The researcher new study at the University of Utah Health found that drug-induced death is the most common cause of pregnancy-death in Utah. Postpartum women who have previously or currently struggle with substance abuse are at greater risk of overdosing. The research team explored the need for continued substance abuse counseling; access to naloxone prescriptions and mental health care in the year following childbirth.
“80 % of deaths were in the late postpartum period after mom has finished her last check-up with the obstetrician,” Smid said. “The researcher need to really look at fourth-trimester care and how to enhance this care; especially women with substance use.” According to Smid; the vast majority of women will stop using or decrease using substances during pregnancy and are particularly vulnerable to relapse postpartum.
Stress and sleep deprivation
Drug-induced mortality in the year following birth is often due to a combination of decreased tolerance; following drug abstinence during pregnancy; hormonal changes, postpartum depression, stress and sleep deprivation from infant care, the strain of intimate relationships and loss of insurance. The American College of Obstetricians and Gynecologists recently recommended that postpartum care for women extended to a ‘fourth trimester,’ typically longer than the six-week postpartum check.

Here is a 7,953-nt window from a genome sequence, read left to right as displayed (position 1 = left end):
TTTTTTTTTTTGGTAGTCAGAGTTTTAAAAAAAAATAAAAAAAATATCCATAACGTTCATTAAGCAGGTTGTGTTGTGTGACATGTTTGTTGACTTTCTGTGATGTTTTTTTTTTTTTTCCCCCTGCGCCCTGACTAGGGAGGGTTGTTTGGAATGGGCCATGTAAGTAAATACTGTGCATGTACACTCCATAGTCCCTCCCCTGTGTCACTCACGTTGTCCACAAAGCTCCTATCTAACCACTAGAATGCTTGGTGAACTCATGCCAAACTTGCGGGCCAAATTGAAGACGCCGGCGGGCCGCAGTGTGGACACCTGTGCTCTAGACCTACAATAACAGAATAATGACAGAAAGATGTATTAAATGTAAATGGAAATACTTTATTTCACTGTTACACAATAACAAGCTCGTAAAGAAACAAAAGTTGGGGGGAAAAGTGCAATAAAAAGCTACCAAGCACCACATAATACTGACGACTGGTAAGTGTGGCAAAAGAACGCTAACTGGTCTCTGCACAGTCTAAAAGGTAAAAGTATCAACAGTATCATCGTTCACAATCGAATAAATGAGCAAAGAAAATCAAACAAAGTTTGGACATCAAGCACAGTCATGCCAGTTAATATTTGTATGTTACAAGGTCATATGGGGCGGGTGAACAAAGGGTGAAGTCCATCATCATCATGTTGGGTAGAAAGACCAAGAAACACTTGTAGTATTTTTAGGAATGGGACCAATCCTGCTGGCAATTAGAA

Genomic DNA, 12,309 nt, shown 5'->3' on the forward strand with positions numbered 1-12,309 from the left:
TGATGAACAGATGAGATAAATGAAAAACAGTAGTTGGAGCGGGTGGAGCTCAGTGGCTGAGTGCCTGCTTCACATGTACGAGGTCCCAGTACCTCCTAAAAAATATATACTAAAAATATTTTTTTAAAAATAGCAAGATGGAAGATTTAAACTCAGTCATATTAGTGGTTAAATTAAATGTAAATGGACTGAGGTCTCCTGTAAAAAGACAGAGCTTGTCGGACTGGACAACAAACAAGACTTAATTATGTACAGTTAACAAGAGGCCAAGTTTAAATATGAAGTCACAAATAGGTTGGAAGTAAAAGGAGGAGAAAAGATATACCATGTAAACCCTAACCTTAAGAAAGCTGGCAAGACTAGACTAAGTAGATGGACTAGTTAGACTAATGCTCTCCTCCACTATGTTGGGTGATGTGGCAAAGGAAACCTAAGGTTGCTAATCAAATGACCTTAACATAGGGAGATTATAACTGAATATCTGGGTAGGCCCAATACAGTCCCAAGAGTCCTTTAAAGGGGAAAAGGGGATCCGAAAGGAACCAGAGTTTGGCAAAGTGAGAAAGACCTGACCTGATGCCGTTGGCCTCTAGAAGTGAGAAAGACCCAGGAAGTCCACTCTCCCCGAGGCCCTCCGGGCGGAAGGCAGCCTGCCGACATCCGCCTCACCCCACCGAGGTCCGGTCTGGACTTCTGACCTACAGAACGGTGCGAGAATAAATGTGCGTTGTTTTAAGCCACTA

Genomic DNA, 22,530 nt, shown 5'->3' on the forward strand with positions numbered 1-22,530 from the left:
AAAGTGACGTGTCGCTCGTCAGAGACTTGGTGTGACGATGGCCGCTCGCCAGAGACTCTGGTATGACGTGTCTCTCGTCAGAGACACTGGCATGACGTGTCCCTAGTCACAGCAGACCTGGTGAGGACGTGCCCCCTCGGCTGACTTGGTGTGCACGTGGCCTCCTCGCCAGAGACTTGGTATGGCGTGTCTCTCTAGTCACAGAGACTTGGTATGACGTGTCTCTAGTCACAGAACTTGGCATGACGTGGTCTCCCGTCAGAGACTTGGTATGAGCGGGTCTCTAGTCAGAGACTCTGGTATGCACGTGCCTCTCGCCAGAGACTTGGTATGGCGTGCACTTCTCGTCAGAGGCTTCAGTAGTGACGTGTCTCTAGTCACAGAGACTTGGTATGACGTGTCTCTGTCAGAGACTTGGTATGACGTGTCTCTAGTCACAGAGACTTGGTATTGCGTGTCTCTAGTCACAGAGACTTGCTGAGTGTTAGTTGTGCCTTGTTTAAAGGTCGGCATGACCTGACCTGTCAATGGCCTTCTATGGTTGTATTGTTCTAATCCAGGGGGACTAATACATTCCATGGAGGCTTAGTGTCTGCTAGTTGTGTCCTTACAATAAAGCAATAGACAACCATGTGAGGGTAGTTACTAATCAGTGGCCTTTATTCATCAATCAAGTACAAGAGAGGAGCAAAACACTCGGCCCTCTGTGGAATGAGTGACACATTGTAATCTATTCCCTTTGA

In the study, the team identified 136 pregnancy-deaths using the Utah Perinatal Mortality Review Committee database. Of these cases, 35 (26 %) linked to drug use. Nearly three-quarters of the drug-induced deaths were associated with opioids (27/35, 77 %). Surprisingly, 42 percent of pregnant women insured through Medicaid in Utah are prescribed opioids for back pain, abdominal pain, headache or migraine, joint pain or another pain diagnosis.
Drug-induced deaths (35/136, 26 %) equal to the next two most common causes combined, blood clots (18/136, 13 %) and motor vehicle accidents (17/136, 12 %). The remaining deaths (66/136, 49 %) with hypertension, infection, homicide/suicide, hemorrhage, malignancy, and other causes. According to Smid, this is not a Utah problem.
Other states and cities that conduct maternal mortality review are finding similar increased drug-induced deaths in postpartum mothers. Women in the study who died from drug use primarily died at home (20/35, 57 %); compared to other pregnancy-associated deaths; who most commonly died at the hospital (64/101, 63 %). In addition, drug-induced deaths more common during the late-postpartum period (28/35, 80 %); defined as 43 days to one year after giving birth.
Smid notes the study is based in a state with a small population and does not include insurance status; at the time of death or insurance lapses. It also lacks complete data on abuse or intimate partner violence and complete information about substance use treatment or social circumstances. “They cannot do anything for the moms who died, but as a health care institution, we can identify the holes in care and plug them,” Smid said. “They need to develop an addiction-knowledgeable obstetrics workforce.”